3. Wipe the surface, place a blanket on it and iron your clothes. If you wipe it with a wet item, let it dry before you place a blanket on it. If the blanket is rough, add a table cloth or a bed sheet over it so that the blanket’s pattern does not leave prints on your clothes.
  4. Store the hot iron away from occupants once you are done ironing.

A Kitchen Counter

It is one of the best alternatives because there is a power source next to it and it is a large working surface. Most counters are made of tile, which is heat resistant and strong. However, some counters might be a bit high and you may have to stand on tip toes to reach the furthest corners of your garment when ironing. If your counter has dents or cracks on the surface, find a thick blanket that can even the ironing surface.

How to iron on a kitchen counter

  1. Choose a section of the counter that has less traffic or is rarely in so you work on a surface that has no dents.
  2. Clean the surface. The grease stains may not stick to your clothes because you will have a blanket between the surface and your garment, but it will leave a mark on the blanket. Grease will also make the blanket or towel slide as you iron. Ensure the surface is dry and there is no water on it. Stay away from a surface that is close to a tap being used by the rest of the household as you iron.
  3. Lay a blanket or towel over the surface you need. Add a bed sheet if the blanket is rough. The more layers of fabric you have, the higher the height of the surface. If the counter is already too high to work on, just use a thick towel instead of an ironing blanket.
  4. Fix the iron in the power source. Preferably, the power source should be on the wall next to the counter you are using. Avoid running the iron’s cable across the room to get some power lest anyone trips.
  5. Work in an area with sufficient lighting because your back will be to the room. You should be seeing what you are doing. If your kitchen counter is an island, you have greater advantage because of the lighting.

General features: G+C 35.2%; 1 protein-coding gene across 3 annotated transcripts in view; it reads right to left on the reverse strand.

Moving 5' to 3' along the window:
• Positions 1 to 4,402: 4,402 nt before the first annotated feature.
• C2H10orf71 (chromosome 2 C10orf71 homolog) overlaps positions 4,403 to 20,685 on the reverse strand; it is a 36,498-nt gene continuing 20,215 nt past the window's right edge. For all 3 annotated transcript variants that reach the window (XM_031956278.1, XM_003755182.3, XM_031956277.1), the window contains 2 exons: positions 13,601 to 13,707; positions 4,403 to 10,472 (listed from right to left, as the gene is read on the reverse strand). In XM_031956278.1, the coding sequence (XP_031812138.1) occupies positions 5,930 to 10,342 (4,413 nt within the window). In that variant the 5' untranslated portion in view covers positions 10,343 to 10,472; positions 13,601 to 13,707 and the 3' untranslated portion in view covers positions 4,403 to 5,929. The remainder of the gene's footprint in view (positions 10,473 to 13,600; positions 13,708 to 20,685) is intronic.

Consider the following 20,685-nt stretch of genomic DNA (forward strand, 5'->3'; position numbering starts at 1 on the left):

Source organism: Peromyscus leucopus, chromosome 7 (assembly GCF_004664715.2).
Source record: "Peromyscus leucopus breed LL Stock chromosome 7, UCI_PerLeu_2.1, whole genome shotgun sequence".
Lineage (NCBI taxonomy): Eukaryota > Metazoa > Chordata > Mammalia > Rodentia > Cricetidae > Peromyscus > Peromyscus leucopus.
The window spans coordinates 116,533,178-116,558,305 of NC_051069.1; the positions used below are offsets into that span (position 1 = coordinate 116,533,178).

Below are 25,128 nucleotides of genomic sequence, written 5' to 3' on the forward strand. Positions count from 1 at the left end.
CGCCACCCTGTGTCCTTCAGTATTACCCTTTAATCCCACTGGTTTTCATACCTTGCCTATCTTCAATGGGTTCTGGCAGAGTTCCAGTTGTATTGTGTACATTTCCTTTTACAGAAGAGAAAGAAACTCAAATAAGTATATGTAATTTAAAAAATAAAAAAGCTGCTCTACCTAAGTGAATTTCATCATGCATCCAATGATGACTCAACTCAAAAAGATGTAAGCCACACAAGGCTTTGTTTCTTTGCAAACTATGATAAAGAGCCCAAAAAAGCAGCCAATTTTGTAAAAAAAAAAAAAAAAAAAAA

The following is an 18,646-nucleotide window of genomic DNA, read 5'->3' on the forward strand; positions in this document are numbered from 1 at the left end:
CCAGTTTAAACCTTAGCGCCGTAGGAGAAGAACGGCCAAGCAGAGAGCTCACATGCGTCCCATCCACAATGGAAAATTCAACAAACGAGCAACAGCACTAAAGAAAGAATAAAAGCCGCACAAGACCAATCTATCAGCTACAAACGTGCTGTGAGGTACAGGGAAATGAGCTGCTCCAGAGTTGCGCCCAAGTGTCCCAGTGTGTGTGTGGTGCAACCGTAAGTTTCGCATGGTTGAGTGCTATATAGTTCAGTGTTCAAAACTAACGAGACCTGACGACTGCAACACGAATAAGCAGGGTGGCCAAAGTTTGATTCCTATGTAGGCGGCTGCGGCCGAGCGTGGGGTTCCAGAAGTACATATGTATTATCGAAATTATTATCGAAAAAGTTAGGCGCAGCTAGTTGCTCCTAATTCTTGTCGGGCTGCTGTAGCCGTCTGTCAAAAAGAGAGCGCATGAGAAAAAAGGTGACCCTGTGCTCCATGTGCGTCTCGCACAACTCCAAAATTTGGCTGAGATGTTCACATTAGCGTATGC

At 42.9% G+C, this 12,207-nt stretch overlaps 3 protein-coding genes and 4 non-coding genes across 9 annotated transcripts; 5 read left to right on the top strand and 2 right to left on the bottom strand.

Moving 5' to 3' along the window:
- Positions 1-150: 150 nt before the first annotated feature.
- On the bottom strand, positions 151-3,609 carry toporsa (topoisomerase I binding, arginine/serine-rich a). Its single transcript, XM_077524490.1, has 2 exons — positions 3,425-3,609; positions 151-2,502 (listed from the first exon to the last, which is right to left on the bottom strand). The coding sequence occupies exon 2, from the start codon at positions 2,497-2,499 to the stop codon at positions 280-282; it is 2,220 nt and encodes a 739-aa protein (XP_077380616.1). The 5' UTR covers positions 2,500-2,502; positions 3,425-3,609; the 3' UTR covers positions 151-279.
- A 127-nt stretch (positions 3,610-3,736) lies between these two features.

6. Unplug the iron and place it in a corner once you finish ironing your clothes.

Your Bed

Your bed is a great alternative to an ironing board for so many reasons. Most importantly, it is close to your closet so you can get anything you need to iron out and back into the closet. Secondly, it has a large working surface that you can work front either side.  You can seat while ironing.

You can iron a bed in the morning just after a shower when you need to press a garment fast and dash to work. There is no movement of furniture needed and no preparation work such as cleaning the surface. The only disadvantage is if your mattress sinks and the surface looks warped and you won’t iron the shoulders of shirts and blouses as you would on a table.

How to iron on your bed

  1. Remove the duvet or any lacing bed spread to reveal your bed sheets. The duvet is puffed and it will not give you a firm base. Additionally, if your ironing towel is not thick, you might damage the surface of your duvet or lace bed cover.
  2. Place an ironing blanket over the bed sheets. Add a clean bed sheet over the blanket to even the surface. If the surface still feels warped, fold another blanket and use it as the first foundation over the bed sheets before you lay the ironing blanket.
  3. Store the hot iron in a corner of the room after you iron your clothes.

Some homes, such as studios, do not have the space to add an ironing board including storage space. In addition, it is not an ideal investment for people who are always relocating and living in small spaces. You might damage the ironing board as you move.

With these examples of places to iron your clothes, it is clear that you can wear ironed clothes without buying an ironing board.  You only need to find a spot that works for you in terms of the kind of clothes you want to iron and the height you need in an ironing surface.